(Being a countdown of the seven live-action major motion pictures featuring Batman. Mission statement here, the list so far here.)
So, Batman Begins at No. 6. This may possibly be an unpopular choice, but I am totally willing to debate this. I hard a hard time deciding which movie to name the “second-worst,” because frankly, aside from Batman & Robin, I do actually like all the other Batman movies for one reason or another, although I admit there’s pretty substantial flaws in most of them. Ultimately I have to give the sixth-place nod to Begins, but I do just want to make it clear that even though this only a step up from Batman & Robin on the list, there is a considerable gulf in quality between the two.
Let’s talk about what’s good. I do have to say I was terribly impressed with how this movie works in relation to the previous ones. The studio wanted to reboot the franchise, but they also wanted villains we hadn’t already seen in a movie to smooth the transition. Scarecrow and Ra’s al Ghul probably aren’t many filmmakers’ first choice for Batman villains, but because of that they never threaten to take over the movie (a criticism many have about Tim Burton’s and Joel Schumacher’s entries), allowing us to focus on Bruce Wayne, which is sort of the mission statement of this movie. That said, Christopher Nolan & Co. manage to make the villains integral to the movie -- not just plotwise, but also thematically. To center Batman’s origin around fear, and then to be able to tie that into the Scarecrow’s fear toxin, and to be able to tie that back to Ra’s … well, I do appreciate the sense of unity.
Also, Christian Bale is perhaps the most believable Bruce Wayne and Batman, for what that’s worth. Driven, almost obsessively so, but he never veers into that “psycho-Bat” territory. I appreciate that it feels like he’s got a mission, not a war. Also, I always enjoy the Scarlet Pimpernel-type foppish persona, so there’s that.
Alfred serves a different function than he does in other interpretations. Usually he serves (pun?) to keep Bruce grounded, to pull him away from the edge when he starts to get too into the Batman persona. He’s a facilitator, where Michael Caine’s Alfred is an instigator. Because Bale is less sure of himself than the Bruce Wayne we’re used to, Caine has to take a much more active role in shaping Batman. This isn’t necessarily my ideal Alfred, but it works in the context of this movie; Bale’s Bruce needs an Alfred and a Lucius and a Rachel to guide this Batman-in-training. (Is it significant that a proactive Alfred is portrayed as somewhat lower class than the traditional, reactive, stiff-upper-lip Alfred? Or is it just Michael Caine being Michael Caine?)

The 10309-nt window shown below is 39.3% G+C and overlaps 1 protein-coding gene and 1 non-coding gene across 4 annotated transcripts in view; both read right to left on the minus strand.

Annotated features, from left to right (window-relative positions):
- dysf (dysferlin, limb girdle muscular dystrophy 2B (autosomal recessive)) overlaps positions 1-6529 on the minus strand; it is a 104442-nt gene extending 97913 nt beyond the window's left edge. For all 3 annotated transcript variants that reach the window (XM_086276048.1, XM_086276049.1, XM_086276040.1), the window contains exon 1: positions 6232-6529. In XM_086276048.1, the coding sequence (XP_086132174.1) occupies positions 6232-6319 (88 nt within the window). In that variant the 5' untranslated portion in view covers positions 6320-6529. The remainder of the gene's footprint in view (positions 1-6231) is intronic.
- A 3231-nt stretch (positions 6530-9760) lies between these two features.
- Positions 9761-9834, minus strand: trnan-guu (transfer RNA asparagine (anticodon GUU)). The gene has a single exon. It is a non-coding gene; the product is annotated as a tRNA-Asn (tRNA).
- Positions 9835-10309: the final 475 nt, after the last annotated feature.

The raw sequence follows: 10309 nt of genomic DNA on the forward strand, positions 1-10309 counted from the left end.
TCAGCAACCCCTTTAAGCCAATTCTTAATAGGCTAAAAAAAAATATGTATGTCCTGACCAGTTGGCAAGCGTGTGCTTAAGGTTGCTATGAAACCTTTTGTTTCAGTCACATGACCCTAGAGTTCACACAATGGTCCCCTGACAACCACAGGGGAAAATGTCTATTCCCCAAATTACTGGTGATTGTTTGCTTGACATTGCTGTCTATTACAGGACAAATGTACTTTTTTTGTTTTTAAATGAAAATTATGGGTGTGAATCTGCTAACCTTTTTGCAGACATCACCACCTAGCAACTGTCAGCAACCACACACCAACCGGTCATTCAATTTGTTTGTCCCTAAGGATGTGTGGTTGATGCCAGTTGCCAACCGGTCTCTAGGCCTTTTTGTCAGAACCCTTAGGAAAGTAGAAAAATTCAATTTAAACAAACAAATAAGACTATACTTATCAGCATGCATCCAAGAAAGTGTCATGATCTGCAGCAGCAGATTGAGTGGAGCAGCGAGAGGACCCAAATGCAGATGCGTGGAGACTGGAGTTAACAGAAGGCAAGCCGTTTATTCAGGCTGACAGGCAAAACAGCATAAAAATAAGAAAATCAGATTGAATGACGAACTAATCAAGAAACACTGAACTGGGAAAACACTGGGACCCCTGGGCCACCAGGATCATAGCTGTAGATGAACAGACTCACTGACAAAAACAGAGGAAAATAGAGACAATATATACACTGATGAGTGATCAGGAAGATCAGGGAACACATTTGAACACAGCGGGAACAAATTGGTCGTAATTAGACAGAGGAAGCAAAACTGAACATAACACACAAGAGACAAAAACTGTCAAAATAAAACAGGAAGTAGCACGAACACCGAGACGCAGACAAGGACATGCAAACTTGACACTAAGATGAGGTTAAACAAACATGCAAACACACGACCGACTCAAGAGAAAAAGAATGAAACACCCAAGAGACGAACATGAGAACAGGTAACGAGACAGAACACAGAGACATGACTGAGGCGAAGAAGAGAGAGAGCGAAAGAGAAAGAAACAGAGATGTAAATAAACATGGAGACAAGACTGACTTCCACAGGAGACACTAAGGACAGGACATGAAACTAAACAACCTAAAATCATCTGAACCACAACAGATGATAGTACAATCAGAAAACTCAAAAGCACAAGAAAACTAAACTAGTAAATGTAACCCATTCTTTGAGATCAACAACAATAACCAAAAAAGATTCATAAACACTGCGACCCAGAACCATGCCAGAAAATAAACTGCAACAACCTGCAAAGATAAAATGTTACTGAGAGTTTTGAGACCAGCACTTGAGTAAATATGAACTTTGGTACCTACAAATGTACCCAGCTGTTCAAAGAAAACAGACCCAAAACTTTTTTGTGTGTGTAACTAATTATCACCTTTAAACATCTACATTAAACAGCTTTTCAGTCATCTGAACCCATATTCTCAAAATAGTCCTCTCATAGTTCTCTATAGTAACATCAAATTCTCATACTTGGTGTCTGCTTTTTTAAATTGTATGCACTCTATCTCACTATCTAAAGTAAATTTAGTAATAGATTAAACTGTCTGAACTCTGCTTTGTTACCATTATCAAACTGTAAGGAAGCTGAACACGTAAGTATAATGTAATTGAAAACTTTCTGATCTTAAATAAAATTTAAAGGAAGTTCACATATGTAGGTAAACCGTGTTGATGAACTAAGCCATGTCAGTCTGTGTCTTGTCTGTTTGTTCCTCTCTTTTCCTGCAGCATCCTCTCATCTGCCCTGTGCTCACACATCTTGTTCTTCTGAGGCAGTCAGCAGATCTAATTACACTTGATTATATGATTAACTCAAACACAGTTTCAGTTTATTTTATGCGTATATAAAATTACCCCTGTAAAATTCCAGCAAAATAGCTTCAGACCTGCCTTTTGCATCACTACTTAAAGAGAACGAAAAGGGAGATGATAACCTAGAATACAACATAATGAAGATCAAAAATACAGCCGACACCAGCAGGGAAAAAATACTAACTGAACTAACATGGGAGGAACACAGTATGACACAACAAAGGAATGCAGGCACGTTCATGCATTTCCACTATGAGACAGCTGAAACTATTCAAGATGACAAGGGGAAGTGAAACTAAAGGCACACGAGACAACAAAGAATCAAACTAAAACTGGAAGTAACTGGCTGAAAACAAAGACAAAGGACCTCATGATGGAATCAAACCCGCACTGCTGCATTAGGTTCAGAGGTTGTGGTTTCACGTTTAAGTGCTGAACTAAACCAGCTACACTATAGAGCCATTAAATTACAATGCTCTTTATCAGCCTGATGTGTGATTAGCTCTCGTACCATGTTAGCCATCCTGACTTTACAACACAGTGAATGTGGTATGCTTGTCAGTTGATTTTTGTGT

Entertaining acting to be had all around (well, except for poor Katie Holmes, maybe). So why does Begins rank so (comparatively) low? I have to say, the first time I saw it I thought it was amazing and probably the best Batman movie to date, but time and distance have cooled me on it somewhat. To start us off, I’ll pull out something I wrote in an e-mail recently:
“I think part of the reason comics aren't subversive anymore is because they don’t *have* to be. You don’t have to hint at this weird antagonistic romance between Batman and Catwoman anymore because the kids are gone, and now they can just sleep together and talk about it; the subtext is free to be just text, but now the stories don’t mean anything greater than what they are.”